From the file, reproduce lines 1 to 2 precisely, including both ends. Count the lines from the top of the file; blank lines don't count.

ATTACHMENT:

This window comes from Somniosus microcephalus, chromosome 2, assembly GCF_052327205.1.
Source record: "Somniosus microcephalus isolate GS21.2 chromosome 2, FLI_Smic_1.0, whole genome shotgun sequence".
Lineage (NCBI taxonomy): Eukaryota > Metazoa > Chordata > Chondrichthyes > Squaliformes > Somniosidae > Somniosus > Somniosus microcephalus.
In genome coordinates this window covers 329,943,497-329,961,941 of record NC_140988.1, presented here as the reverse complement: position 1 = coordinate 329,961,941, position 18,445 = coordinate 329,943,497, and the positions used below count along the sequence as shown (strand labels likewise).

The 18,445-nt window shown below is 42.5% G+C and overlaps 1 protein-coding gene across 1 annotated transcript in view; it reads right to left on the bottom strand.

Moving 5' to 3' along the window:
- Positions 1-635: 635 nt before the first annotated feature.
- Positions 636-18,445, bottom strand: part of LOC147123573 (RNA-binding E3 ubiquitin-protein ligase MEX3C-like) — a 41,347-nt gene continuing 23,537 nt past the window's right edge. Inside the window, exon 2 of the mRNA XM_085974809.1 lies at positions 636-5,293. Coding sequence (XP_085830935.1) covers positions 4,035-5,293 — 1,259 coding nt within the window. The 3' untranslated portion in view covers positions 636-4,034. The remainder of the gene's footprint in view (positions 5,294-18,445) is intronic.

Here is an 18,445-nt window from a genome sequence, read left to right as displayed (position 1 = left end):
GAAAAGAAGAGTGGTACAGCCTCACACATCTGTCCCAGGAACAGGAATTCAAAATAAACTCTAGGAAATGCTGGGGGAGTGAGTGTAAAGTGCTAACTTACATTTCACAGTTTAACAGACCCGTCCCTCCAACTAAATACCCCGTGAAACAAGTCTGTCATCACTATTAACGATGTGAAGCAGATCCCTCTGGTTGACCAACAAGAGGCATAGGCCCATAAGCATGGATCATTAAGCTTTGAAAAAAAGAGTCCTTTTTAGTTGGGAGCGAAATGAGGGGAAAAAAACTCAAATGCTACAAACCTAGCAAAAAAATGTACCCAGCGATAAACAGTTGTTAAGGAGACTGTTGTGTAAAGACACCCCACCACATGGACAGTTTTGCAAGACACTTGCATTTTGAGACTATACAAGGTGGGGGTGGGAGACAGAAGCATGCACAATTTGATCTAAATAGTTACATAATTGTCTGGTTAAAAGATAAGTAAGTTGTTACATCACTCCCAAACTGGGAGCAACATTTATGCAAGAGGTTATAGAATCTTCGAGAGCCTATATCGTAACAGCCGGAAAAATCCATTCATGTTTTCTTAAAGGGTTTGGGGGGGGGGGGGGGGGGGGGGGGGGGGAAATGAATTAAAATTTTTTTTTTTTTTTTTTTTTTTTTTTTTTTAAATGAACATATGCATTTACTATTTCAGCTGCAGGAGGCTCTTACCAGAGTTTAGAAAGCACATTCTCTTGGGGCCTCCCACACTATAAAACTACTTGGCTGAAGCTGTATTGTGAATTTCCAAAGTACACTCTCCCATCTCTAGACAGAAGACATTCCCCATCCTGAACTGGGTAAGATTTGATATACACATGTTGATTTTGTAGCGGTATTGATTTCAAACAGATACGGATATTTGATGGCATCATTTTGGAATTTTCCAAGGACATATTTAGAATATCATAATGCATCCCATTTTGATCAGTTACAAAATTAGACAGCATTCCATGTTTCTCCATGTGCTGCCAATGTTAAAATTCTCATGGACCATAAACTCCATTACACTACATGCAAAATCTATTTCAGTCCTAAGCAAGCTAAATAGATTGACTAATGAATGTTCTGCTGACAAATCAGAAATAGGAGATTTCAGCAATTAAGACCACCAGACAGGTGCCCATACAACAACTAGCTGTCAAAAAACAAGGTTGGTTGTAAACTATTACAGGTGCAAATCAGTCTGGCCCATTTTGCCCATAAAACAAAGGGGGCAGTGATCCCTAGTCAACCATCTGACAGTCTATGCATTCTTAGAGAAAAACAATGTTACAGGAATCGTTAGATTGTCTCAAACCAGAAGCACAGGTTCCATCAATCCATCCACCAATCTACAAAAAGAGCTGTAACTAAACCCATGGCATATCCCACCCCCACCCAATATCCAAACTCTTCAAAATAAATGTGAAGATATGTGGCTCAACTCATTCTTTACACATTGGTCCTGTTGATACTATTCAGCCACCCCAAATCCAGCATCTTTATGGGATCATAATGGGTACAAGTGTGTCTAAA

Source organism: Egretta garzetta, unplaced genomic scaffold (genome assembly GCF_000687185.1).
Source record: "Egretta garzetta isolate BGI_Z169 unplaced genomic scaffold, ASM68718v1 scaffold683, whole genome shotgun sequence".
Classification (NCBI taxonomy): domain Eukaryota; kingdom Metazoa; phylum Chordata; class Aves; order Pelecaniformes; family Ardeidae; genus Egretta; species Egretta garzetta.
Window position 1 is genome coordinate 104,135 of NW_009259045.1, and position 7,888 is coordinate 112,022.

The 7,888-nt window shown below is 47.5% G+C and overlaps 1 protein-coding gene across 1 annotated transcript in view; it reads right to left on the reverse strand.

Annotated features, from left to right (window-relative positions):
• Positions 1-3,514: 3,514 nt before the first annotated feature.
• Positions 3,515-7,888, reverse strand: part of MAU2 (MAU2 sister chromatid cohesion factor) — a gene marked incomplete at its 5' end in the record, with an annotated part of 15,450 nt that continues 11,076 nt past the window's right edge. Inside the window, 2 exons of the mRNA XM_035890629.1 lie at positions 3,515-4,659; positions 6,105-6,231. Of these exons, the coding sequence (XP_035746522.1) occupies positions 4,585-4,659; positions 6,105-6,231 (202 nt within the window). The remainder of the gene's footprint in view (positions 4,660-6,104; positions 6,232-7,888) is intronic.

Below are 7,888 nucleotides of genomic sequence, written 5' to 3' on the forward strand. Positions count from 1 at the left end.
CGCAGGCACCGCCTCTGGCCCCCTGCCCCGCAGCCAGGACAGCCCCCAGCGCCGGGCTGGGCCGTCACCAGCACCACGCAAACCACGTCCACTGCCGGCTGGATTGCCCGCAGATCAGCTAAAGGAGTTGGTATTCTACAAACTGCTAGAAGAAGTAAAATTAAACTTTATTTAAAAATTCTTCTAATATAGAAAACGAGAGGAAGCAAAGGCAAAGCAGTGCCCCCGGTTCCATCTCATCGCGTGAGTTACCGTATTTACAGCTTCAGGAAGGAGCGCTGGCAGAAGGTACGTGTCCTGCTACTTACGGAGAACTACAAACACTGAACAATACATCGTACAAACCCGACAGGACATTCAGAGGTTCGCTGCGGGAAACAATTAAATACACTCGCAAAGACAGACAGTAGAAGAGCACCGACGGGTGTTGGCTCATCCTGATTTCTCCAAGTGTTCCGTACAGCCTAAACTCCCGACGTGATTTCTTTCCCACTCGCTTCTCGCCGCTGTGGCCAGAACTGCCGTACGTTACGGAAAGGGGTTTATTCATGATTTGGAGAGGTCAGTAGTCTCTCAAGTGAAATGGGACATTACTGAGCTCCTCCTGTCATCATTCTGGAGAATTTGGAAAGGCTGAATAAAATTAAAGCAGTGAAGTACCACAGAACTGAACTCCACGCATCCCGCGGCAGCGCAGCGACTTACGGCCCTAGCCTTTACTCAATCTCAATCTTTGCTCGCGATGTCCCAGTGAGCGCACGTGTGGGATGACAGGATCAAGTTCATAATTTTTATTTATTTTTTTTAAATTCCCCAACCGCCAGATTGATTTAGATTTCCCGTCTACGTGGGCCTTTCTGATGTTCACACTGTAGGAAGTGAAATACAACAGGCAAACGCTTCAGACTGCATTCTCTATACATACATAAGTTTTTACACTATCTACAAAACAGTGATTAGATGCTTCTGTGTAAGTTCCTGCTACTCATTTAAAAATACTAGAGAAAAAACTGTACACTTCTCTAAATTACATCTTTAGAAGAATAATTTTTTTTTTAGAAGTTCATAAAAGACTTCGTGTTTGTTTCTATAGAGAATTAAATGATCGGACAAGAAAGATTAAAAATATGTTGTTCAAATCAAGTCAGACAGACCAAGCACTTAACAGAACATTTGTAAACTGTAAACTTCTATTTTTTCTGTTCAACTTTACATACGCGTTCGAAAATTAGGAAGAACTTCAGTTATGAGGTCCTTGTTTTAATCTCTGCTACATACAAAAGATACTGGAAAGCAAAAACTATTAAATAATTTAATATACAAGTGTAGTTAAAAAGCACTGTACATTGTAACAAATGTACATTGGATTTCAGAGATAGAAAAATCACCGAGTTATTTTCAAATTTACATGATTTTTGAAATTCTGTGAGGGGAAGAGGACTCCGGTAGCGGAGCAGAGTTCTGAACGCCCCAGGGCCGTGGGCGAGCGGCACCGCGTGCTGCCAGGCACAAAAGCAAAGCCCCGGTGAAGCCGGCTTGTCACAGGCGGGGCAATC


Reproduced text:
This window comes from Somniosus microcephalus, chromosome 2, assembly GCF_052327205.1.
Source record: "Somniosus microcephalus isolate GS21.2 chromosome 2, FLI_Smic_1.0, whole genome shotgun sequence".